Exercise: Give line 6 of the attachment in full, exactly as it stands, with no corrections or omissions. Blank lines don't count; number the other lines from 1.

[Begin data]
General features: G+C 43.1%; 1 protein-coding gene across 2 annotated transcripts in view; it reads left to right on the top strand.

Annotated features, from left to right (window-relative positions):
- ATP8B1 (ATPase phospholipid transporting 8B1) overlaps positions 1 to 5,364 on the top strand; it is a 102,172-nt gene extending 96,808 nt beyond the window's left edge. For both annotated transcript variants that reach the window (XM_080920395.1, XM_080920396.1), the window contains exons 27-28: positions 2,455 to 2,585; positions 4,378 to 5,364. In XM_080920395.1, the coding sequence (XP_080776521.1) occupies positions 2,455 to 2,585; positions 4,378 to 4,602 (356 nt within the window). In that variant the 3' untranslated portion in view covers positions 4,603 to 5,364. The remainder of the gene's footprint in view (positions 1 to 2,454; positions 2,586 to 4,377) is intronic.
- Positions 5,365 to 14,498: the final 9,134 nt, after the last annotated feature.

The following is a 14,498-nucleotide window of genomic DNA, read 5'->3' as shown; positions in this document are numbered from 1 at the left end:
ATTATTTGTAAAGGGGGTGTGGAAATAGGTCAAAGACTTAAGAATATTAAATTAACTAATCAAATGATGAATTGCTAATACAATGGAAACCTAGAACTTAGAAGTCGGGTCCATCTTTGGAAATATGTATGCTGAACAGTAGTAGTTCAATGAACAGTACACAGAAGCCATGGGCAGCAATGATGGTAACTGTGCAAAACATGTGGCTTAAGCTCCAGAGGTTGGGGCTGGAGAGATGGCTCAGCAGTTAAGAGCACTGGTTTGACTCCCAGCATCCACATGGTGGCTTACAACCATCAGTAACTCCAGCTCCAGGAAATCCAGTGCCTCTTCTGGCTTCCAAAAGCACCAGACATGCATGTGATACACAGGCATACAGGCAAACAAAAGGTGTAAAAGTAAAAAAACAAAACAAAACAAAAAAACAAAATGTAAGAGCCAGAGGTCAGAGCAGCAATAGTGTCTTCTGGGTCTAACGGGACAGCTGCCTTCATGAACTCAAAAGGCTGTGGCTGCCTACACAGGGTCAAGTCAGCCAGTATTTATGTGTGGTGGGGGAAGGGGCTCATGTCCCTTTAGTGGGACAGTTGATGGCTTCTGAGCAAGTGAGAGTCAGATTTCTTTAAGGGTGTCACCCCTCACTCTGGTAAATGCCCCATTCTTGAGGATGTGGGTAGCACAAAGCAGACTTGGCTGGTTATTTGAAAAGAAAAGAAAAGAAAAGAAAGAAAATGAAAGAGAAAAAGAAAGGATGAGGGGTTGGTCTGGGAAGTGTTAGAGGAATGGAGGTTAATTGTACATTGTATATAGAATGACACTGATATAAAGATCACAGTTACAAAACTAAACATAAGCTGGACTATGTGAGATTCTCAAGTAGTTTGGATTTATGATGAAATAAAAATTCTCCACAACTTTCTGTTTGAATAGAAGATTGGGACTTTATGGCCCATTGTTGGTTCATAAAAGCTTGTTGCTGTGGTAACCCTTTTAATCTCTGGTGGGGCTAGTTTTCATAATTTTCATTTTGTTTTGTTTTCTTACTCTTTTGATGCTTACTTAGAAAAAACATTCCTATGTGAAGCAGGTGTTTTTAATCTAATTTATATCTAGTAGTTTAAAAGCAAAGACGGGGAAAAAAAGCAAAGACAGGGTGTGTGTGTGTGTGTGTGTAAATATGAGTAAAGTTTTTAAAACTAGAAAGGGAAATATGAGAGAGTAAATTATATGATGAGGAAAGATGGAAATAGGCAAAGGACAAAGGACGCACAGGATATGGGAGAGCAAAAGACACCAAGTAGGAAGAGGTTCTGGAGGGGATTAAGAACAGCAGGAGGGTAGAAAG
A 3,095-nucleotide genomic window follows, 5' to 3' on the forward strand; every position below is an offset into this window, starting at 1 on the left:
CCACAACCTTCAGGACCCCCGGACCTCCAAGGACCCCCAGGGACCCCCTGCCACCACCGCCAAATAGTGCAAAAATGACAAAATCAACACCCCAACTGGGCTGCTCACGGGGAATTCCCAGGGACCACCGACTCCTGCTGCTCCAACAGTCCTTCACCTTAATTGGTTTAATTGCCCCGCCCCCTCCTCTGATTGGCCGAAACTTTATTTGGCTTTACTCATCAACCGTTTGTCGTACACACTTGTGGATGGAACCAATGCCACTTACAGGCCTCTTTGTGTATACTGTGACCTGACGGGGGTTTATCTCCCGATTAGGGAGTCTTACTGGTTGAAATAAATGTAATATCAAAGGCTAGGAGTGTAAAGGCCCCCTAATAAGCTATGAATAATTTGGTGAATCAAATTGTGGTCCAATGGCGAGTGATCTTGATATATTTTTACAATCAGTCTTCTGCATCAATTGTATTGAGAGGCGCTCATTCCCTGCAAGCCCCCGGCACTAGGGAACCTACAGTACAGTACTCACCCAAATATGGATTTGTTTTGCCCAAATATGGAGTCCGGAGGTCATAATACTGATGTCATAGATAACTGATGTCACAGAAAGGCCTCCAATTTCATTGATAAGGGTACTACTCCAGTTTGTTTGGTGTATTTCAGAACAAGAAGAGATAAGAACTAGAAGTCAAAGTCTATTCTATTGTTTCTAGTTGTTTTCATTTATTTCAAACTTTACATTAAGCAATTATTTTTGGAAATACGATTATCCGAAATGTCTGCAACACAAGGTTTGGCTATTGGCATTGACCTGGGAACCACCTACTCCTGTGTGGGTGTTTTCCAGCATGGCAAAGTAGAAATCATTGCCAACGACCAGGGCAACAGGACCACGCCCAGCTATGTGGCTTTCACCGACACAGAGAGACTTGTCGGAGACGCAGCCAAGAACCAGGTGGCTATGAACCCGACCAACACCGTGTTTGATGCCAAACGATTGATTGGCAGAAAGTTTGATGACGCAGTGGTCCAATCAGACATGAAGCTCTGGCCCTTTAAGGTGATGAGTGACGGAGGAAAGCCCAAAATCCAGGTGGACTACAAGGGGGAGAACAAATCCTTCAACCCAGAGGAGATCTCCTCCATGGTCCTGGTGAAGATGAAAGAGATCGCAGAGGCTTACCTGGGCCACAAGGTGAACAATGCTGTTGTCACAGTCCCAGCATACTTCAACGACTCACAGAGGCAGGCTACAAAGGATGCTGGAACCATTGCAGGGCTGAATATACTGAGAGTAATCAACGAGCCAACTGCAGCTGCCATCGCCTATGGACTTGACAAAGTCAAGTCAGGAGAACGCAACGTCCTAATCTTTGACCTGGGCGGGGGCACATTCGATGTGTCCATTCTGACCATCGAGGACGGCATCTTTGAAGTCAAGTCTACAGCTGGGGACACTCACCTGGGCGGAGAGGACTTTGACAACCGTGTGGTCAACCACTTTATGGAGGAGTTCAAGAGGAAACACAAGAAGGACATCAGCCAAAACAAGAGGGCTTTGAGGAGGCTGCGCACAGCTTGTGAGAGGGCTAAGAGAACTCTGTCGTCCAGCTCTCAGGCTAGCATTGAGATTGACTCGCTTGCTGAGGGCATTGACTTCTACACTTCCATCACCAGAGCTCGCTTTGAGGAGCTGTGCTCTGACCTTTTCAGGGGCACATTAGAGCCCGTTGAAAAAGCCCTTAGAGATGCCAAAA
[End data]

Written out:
ATTATTTGTAAAGGGGGTGTGGAAATAGGTCAAAGACTTAAGAATATTAAATTAACTAATCAAATGATGAATTGCTAATACAATGGAAACCTAGAACTTAGAAGTCGGGTCCATCTTTGGAAATATGTATGCTGAACAGTAGTAGTTCAATGAACAGTACACAGAAGCCATGGGCAGCAATGATGGTAACTGTGCAAAACATGTGGCTTAAGCTCCAGAGGTTGGGGCTGGAGAGATGGCTCAGCAGTTAAGAGCACTGGTTTGACTCCCAGCATCCACATGGTGGCTTACAACCATCAGTAACTCCAGCTCCAGGAAATCCAGTGCCTCTTCTGGCTTCCAAAAGCACCAGACATGCATGTGATACACAGGCATACAGGCAAACAAAAGGTGTAAAAGTAAAAAAACAAAACAAAACAAAAAAACAAAATGTAAGAGCCAGAGGTCAGAGCAGCAATAGTGTCTTCTGGGTCTAACGGGACAGCTGCCTTCATGAACTCAAAAGGCTGTGGCTGCCTACACAGGGTCAAGTCAGCCAGTATTTATGTGTGGTGGGGGAAGGGGCTCATGTCCCTTTAGTGGGACAGTTGATGGCTTCTGAGCAAGTGAGAGTCAGATTTCTTTAAGGGTGTCACCCCTCACTCTGGTAAATGCCCCATTCTTGAGGATGTGGGTAGCACAAAGCAGACTTGGCTGGTTATTTGAAAAGAAAAGAAAAGAAAAGAAAGAAAATGAAAGAGAAAAAGAAAGGATGAGGGGTTGGTCTGGGAAGTGTTAGAGGAATGGAGGTTAATTGTACATTGTATATAGAATGACACTGATATAAAGATCACAGTTACAAAACTAAACATAAGCTGGACTATGTGAGATTCTCAAGTAGTTTGGATTTATGATGAAATAAAAATTCTCCACAACTTTCTGTTTGAATAGAAGATTGGGACTTTATGGCCCATTGTTGGTTCATAAAAGCTTGTTGCTGTGGTAACCCTTTTAATCTCTGGTGGGGCTAGTTTTCATAATTTTCATTTTGTTTTGTTTTCTTACTCTTTTGATGCTTACTTAGAAAAAACATTCCTATGTGAAGCAGGTGTTTTTAATCTAATTTATATCTAGTAGTTTAAAAGCAAAGACGGGGAAAAAAAGCAAAGACAGGGTGTGTGTGTGTGTGTGTGTAAATATGAGTAAAGTTTTTAAAACTAGAAAGGGAAATATGAGAGAGTAAATTATATGATGAGGAAAGATGGAAATAGGCAAAGGACAAAGGACGCACAGGATATGGGAGAGCAAAAGACACCAAGTAGGAAGAGGTTCTGGAGGGGATTAAGAACAGCAGGAGGGTAGAAAG